Diversity is the Key to Cable's Future

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This year, the industry's Diversity Week in New York held a multitude of successful events generating a lot of thought, interest, insight, philosophical and financial support, as well as fun and some controversy. People attending these events got ideas for better diversifying their workforce, for marketing their products and services to ethnic audiences, for challenging the status quo, and for renewing and reinforcing their personal and professional diversity commitments.

And this year, perhaps more than any other, we need to be more attuned to this issue. Our country, both economically and politically, is at a dramatic point in time. There has never been a more urgent need to better understand other cultures, to tune in to what's going on in the world at large, and to take action now to build a better future.

As an industry, how can we lead by example — especially in light of the fact that we're in the television and communications business, which is among the most influential of forces?

The answer lies in fully utilizing our industry's strengths to address the issue and having the fortitude to push through the necessary changes. It's what I call the diversity equation — the combination of having our industry's workforce and
our products and services appropriately reflect our customer base. The good news is — and I know you've heard this before, but it's worth repeating — the business will be stronger for it.

A recent viewer survey conducted by International Channel Networks revealed some interesting trends that are replicated in many of our country's multicultural populations. Of the respondents, 69 percent were foreign-born. More than 20 different languages were represented as the primary language spoken in the home.

While respondents had the option of taking the survey in 13 different languages, 71 percent of them chose to take it in English. Given the option of responding online or by mail, 86 percent responded through the Internet. Another 62 percent hold at least a college degree — compared to 24 percent of the total U.S. population.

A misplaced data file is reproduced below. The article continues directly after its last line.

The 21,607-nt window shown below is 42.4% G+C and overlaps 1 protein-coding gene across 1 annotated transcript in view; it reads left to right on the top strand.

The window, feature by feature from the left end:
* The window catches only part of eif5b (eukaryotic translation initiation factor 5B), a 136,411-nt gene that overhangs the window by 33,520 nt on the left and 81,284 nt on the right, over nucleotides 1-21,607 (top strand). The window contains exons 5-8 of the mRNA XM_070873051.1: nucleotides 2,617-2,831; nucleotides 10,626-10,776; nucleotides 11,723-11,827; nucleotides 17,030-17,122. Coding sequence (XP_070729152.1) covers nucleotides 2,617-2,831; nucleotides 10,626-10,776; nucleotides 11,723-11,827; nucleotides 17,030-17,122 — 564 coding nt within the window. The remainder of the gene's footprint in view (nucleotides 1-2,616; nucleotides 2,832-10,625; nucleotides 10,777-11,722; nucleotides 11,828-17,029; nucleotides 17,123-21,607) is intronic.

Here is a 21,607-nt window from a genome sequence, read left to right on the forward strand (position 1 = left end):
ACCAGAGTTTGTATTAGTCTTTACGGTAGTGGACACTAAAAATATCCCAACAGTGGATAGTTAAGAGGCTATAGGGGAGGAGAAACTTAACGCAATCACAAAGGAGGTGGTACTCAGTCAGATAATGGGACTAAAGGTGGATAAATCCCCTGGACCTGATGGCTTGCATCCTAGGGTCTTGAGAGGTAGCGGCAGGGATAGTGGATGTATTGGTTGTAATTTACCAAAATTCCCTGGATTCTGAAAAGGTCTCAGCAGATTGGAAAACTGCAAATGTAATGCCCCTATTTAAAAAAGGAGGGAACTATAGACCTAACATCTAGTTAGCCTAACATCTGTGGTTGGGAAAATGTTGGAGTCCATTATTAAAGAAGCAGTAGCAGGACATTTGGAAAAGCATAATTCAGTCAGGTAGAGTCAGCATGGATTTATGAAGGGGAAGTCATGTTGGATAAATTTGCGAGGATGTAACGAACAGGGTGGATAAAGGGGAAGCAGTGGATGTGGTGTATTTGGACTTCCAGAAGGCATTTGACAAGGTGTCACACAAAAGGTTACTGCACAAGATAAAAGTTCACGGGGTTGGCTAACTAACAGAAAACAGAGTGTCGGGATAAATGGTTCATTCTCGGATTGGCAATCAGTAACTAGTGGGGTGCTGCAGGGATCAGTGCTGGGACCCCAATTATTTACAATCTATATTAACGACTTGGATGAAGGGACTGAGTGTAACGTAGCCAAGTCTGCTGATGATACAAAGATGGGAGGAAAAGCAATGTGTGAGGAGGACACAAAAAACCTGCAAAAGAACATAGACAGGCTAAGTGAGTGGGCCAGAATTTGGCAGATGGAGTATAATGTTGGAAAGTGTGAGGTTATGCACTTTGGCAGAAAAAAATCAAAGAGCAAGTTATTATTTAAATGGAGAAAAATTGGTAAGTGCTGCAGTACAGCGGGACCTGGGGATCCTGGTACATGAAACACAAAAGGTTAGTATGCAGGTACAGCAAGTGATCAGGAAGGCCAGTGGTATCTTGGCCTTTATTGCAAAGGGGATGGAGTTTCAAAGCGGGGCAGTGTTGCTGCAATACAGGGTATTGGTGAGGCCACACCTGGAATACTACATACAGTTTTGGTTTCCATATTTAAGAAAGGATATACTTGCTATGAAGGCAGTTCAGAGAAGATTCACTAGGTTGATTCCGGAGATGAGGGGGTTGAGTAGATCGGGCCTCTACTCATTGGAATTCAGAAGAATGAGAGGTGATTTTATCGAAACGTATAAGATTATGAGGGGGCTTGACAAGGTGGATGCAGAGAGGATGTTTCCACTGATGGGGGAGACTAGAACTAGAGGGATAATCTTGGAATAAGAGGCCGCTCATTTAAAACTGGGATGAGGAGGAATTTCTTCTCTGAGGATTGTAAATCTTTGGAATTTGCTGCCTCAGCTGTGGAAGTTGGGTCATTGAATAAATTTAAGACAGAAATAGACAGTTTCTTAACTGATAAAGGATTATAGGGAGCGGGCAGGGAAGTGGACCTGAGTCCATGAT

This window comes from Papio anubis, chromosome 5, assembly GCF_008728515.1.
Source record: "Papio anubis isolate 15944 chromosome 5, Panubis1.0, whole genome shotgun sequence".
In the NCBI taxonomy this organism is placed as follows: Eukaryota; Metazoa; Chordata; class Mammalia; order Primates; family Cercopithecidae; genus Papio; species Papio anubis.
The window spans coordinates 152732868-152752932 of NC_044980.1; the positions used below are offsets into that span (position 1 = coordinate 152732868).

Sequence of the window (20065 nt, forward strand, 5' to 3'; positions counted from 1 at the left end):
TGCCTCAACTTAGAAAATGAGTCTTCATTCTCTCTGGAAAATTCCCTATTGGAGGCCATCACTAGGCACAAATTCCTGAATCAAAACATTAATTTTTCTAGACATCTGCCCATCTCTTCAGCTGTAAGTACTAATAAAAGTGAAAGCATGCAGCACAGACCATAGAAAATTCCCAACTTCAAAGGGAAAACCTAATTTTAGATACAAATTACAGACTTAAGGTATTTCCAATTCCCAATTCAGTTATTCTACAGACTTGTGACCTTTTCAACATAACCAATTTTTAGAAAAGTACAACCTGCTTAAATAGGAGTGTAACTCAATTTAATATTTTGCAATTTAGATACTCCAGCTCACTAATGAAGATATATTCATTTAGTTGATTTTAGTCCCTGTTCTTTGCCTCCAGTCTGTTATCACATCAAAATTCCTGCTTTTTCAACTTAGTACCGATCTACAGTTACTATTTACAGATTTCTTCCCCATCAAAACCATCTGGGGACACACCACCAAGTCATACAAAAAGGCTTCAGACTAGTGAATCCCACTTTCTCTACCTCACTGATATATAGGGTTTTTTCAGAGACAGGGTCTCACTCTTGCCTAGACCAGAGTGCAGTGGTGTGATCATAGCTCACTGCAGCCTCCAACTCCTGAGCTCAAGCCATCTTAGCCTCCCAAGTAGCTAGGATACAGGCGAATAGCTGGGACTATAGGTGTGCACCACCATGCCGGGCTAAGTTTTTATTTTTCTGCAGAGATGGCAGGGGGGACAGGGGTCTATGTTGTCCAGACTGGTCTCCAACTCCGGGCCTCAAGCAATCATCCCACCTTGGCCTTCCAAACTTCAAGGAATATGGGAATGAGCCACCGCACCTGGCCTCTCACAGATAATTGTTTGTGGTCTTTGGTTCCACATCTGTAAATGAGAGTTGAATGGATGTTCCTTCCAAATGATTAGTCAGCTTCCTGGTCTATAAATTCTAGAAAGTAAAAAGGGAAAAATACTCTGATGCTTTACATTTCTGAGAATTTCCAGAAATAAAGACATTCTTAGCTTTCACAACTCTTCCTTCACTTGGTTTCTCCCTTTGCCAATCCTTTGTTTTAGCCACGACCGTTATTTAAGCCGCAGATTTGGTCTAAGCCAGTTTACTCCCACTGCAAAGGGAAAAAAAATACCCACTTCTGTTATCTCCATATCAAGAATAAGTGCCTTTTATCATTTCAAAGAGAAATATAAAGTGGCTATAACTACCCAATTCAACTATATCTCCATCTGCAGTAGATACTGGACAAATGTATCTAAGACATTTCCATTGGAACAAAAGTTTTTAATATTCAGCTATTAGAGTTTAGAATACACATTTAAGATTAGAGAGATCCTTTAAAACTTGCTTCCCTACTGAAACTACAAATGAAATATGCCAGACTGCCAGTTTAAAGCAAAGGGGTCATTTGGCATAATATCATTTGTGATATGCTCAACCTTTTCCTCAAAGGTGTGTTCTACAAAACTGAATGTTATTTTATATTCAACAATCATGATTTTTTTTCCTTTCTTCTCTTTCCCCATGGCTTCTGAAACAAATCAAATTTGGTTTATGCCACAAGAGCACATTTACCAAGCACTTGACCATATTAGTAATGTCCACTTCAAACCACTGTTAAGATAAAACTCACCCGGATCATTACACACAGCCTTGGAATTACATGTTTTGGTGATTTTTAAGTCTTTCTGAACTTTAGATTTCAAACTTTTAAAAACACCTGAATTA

Of the respondents, 14 percent speak only English, and only 4 percent are in-language dependent, speaking little or no English. And 87 percent would like more native language TV programming than they currently receive, while 60 percent are more likely to purchase a product or service if it's advertised in their own native tongue.

Think about this for a minute. This is an extremely diverse, well-educated, Internet-savvy, multilingual customer base. And they're all cable customers. They're telling us they are able to converse in English, but they want to stay connected to their culture and heritage. Many of us, being second- or third-generation Americans ourselves, aren't far removed from this group. Increasingly, Americans are seeking out their family histories and are eager to learn more about their own ethnic backgrounds.

We're also seeing a resurgence of Americans' interest in other cultures. My Big Fat Greek Wedding
is on its way to becoming the most successful independent film in U.S. box office history. Andrew Lloyd Webber's new musical, Bombay Dreams, about a young man's desire to become a Bollywood movie star, is a hot ticket in London and is headed to Broadway.

Even the popularity of ethnic foods and flavors continues to grow — according to the USDA's Economic Research Service, Americans' consumption of chili peppers has doubled to almost six pounds per capita since 1980. Which, in a curious way, brings us back to cable.

Our industry has historically been at the forefront of change. We're responsible for a vast array of excellent, thought-provoking, highly entertaining programming. We revolutionized television: how people watch it and how advertisers buy it. We have established several industry organizations and initiatives that continue to pursue workforce diversity. Now it's time to take the next step.

Visit some of your local ethnic groups and communities, and listen to what their members are saying. Diversify your marketing, your advertising and especially your programming to better reflect your customer base. It is working to fulfill both sides of the diversity equation — the industry's workforce and its products and services to customers — that will help fully realize our industry's potential for bringing about a better-informed, more productive and stronger nation.

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